The AIA was opposed by all these…

    Amery, Rt Hon Julian Lamond, James
    Beggs, Roy McCrea, Rev William
    Benn, Rt Hon Tony McCusker, Harold
    Biggs-Davison, Sir John McNair-Wilson, M. (N’bury)
    Brown, M. (Brigg & Cl’thpes) Maginnis, Ken
    Browne, John Maynard, Miss Joan
    Bruinvels, Peter Molyneaux, Rt Hon James
    Budgen, Nick Morris, M. (N’hampton, S)
    Clay, Robert Murphy, Christopher
    Cohen, Harry Nellist, David
    Corbyn, Jeremy Nicholson, J.
    Dalyell, Tam Paisley, Rev Ian
    Dicks, Terry Parry, Robert
    Dover, Den Porter, Barry
    Farr, Sir John Powell, Rt Hon J. E. (S Down)
    Fields, T. (L’pool Broad Gn) Redmond, M.’
    Forsythe, Clifford ( Antrim) Roberts, Ernest (Hackney N)
    Gow, Ian Robinson, P. (Belfast E)
    Kilfedder, James A. Shepherd, Richard (Aldridge)
    Skeet, T. H. H. Winterton, Mrs Ann
    Skinner, Dennis Winterton, Nicholas
    Smyth, Rev W. M. (Belfast S)
    Stanbrook, Ivor
    Taylor, Rt Hon John David Mr. William Ross and
    Walker, Cecil (Belfast N) Viscount Cranbourne.
    Walker, Bill (T’side N)

    If memory serves Corbyn has always supported, and voted for, the GFA

  • Alex Macfie 27th May '17 - 9:58pm

    expats: Quite what you are trying to show by listing the MPs who opposed the Anglo-Irish Agreement is unclear. What is clear is that they comprised the NI Unionists, hardline pro-Unionist Tories and mostly far-left Labour MPs with Irish republican sympathies. This unholy alliance of the extremes suggests the reason they opposed the AIA is that it involved compromise, and they did not want compromise. The same is true of the Loyalists, which is why they held rallies against it as you say. The paramilitary groups on both sides increased their activity because they were deeply unhappy with the idea of being forced to end their campaigns of violence. They were NOT “unhappy with on going troubles”, they *caused* troubles and they *profited* from the troubles.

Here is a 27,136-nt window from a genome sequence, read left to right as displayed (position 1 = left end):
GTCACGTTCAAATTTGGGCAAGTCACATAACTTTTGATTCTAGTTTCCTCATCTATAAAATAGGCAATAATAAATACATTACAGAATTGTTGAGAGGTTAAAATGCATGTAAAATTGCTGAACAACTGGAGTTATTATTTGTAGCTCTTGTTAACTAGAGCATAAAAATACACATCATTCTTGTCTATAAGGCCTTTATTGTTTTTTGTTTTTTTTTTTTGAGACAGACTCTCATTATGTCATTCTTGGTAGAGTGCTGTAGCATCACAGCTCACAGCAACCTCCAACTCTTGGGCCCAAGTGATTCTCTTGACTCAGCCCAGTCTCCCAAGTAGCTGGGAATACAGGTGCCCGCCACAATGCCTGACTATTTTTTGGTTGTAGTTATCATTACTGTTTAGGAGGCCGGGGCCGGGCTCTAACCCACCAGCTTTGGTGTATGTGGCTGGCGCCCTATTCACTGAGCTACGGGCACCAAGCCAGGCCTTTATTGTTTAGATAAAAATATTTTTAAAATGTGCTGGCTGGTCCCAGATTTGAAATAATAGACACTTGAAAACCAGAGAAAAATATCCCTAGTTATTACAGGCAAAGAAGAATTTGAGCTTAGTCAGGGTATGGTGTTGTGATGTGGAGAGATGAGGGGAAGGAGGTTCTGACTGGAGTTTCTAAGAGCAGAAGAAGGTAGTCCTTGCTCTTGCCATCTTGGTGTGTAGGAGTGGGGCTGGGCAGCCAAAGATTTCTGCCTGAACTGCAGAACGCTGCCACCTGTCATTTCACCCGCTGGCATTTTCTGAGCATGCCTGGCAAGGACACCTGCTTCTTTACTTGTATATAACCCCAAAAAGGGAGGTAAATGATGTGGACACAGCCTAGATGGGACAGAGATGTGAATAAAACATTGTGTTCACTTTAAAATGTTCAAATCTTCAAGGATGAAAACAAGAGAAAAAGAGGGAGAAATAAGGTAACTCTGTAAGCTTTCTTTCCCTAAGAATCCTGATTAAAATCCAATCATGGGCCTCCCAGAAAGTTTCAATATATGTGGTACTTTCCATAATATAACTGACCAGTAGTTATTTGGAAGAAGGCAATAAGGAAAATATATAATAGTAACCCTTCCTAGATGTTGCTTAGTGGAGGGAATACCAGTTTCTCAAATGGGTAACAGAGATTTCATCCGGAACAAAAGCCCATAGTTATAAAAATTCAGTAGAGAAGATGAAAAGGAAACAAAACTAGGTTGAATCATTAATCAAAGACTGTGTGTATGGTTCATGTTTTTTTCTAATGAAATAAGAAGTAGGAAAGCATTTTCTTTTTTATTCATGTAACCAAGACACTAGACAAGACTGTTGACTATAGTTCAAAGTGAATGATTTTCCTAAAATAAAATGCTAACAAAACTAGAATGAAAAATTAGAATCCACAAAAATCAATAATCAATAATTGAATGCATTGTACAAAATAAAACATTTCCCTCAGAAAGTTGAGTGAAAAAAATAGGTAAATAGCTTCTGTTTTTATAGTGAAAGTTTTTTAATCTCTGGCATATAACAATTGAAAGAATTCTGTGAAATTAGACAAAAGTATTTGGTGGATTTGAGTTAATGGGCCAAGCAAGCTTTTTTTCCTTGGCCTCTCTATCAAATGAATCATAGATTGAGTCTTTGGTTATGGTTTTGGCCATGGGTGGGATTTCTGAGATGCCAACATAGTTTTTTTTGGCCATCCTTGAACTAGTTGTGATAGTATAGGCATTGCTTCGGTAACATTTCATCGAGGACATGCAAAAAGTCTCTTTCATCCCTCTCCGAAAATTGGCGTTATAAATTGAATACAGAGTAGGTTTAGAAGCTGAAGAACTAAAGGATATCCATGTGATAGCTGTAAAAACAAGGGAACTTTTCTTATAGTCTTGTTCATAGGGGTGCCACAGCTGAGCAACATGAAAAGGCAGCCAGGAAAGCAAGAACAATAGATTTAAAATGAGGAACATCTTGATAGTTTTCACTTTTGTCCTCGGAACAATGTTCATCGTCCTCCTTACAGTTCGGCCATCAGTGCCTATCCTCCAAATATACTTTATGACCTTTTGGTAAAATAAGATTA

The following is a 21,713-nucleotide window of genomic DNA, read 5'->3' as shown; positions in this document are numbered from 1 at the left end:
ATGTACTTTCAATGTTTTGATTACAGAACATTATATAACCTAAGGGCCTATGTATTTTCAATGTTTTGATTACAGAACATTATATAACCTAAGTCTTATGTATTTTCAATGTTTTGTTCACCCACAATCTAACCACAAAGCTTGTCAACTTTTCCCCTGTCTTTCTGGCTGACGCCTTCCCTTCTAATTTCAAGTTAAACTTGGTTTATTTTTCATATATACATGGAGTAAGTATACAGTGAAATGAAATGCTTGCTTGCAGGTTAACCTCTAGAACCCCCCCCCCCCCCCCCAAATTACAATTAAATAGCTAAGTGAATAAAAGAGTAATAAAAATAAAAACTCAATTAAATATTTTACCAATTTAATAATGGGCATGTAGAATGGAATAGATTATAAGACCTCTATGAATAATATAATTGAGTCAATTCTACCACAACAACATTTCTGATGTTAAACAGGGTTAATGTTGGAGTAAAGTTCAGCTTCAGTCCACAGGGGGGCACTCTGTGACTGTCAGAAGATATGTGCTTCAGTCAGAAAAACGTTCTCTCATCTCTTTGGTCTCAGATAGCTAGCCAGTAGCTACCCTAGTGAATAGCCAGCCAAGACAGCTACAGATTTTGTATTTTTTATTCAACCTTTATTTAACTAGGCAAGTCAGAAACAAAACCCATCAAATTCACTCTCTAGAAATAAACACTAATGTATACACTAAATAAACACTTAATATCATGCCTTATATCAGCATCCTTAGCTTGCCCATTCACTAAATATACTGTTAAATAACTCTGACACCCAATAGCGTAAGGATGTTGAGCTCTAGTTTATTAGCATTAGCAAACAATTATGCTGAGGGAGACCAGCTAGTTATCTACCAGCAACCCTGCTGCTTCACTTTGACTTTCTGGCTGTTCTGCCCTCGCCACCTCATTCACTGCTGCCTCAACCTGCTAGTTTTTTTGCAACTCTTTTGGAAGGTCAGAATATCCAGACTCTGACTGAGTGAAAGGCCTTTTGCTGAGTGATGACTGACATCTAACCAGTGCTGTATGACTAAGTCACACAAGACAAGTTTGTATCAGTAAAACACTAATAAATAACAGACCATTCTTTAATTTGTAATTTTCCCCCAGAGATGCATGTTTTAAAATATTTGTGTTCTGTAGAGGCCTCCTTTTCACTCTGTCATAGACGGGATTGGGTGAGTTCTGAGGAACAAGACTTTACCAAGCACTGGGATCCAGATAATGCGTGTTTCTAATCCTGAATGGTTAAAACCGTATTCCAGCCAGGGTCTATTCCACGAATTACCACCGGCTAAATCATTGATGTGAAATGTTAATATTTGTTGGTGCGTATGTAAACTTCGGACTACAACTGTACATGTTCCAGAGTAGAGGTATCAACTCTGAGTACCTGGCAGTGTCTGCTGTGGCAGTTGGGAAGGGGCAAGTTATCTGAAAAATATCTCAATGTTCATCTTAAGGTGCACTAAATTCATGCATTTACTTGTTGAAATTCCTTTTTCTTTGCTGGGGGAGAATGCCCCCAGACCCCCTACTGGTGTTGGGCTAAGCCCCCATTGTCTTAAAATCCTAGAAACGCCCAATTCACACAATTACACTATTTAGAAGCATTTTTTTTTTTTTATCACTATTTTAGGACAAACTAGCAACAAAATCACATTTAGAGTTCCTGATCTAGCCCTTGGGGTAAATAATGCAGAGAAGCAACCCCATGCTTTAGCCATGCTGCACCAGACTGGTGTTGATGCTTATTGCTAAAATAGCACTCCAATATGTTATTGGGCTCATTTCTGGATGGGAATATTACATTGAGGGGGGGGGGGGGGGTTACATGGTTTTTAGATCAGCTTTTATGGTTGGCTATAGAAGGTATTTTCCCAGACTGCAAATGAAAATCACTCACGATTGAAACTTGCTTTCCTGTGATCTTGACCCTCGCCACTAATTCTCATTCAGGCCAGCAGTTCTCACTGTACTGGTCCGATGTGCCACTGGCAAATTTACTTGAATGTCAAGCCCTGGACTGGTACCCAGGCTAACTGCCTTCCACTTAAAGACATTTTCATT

It’s telling that the only two NI parties that supported the AIA (Alliance and SDLP) were also the only ones that unequivocally condemned all acts of violence by NI paramilitary groups.

  • Alex Macfie, I was showing that Corbyn was far from alone in pointing out that the AIA would make things worse not better. It so proved, as even its architect (Mrs. Thatcher), agreed that it had been a costly mistake…
    I also was correcting ‘Martin’ who, like many on here, seems to be confused between the AIA (that Corbyn was against) and the GFA (that he supported)…

  • expats: Corbyn in common with other extremists didn’t like it because it paved the way for a peaceful settlement in which neither side would “win”. The AIA was a precursor to the GFA, so the latter could not have happened without the former. Of course the extremists didn’t like it, which is why in the short term it made the troubles worse, but forcing the terrorists to accept the reality that they were never going to win by bombing was never going to be plain sailing. Giving IRA spokespeople uncritical hospitality, as Corbyn did, certainly was never going to achieve that aim. The idea that we just needed to “talk” to the IRA and this would be easy and everything would be solved overnight is just delusion.

  • Denis Loretto 28th May '17 - 1:25am